Service charge

Union des consommateurs: Reforms to the law on taxis lead to 40% price increases and a deterioration in service | New

The union leader says the reforms are particularly disadvantageous to people in certain rural areas.

An NGO, the Consumers’ Union of Finland, aims to protect the interests of consumers, patients as well as patients and clients of social and health services. Image: Henrietta Hassinen / Yle

More and more people have filed complaints with the Consumers’ Union of Finland about problems with taxis since reforms in the sector’s laws began to affect major changes when they were rolled out in 2018, according to the NGO.

Consumers have filed complaints about ride availability, fare arrangements as well as the safety of taxi service providers across the country.

According to the general secretary of the union, Juha Beurling-Pomoellsector reforms put consumers in an unbalanced position.

Young consumers in urban areas who are able to navigate smartphone applications have the opportunity to compare tariff offers, for example.

But older people living in remote rural areas are particularly disadvantaged and typically struggle to get around when they need to. According to the union, this is partly because the reforms effectively removed previous requirements for taxi services to be available in these locations.

The consumers’ union said taxi availability issues need to be addressed, especially in areas without public transport services.

The changes to the law also introduced deregulated pricing to the industry, leaving taxi companies to decide what price to charge customers. But since the reforms were rolled out in early 2018, tariffs have risen significantly faster than the country’s inflation rate.

Statistics Finland estimated in June that taxi fares have risen by an average of 30% nationwide since 2015, three years before the reforms took effect. But in more remote parts of the north, price increases have approached 40% since then.

File photo of a taxi stand. Image: Silja Viitala/Yle

The General Manager of the Finnish Taxi Owners Federation, Timo Koskinentold the STT news service that the industry’s current pricing strategy is primarily based on market logic, adding that “consumer choices matter.”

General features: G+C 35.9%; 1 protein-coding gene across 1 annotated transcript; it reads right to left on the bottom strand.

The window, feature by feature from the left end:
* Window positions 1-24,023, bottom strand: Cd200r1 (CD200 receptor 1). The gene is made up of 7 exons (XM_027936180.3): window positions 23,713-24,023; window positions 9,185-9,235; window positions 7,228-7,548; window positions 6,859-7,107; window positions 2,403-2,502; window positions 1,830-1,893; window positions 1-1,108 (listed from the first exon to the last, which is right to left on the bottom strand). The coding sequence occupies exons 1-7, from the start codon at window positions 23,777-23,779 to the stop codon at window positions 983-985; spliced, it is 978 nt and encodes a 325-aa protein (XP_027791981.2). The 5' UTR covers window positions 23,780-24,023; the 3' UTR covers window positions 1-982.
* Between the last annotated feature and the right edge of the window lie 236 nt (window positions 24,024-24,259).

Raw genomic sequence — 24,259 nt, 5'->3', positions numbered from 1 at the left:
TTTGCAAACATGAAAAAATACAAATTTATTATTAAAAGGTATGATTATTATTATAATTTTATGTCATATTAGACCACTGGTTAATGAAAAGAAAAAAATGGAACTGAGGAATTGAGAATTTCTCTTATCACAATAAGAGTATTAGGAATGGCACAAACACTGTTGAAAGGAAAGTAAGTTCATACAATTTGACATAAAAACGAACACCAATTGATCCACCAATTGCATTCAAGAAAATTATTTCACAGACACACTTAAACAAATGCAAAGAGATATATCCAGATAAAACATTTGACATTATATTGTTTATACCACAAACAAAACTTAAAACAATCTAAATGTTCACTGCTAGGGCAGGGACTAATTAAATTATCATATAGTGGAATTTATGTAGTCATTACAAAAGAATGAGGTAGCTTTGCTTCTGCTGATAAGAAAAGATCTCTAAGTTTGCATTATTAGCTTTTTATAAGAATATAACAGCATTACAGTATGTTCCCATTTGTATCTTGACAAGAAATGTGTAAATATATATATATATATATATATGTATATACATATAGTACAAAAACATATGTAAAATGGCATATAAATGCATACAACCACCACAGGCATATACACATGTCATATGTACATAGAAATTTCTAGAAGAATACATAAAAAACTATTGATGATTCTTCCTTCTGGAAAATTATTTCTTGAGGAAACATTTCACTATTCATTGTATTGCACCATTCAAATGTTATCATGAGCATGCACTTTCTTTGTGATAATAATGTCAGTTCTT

“We provide the kinds of services that people want,” he said, adding that if the demand for cheaper taxis increases, those services will become more available. On the other hand, he said that if customers are increasingly looking for better taxi services, these will be offered more, adding that there are many opinions as to whether the fares have really increased. .

The federation represents a large part of the country’s taxi operators.

Koskinen questioned estimates that taxi fares had increased by up to 40%, noting that the overall costs of taxi rides subsidized by state social insurance institution Kela have actually fallen since 2018.

He also said that fares from Helsinki airport to the capital city center cost between 35 and 45 euros in the summer of 2018, while these days fixed prices for the same journey vary between 35 and 39 euros.

Koskinen added that in the summer of 2018, a 10-minute, 10 km ride cost 22 euros and now costs around 24 euros.

Union des consommateurs has acknowledged that taxi fares are generally not excessive when the market is functioning as it should.

However, according to union leader Beurling-Pomoell, the logic of the market only works well for certain groups and pointed out that consumers with reduced capacities are not always ready to seek the cheapest fares.

“If we’re talking about older people with impaired hearing and cognitive abilities, how can they start bidding for [cheaper] taxis very efficiently? he asked.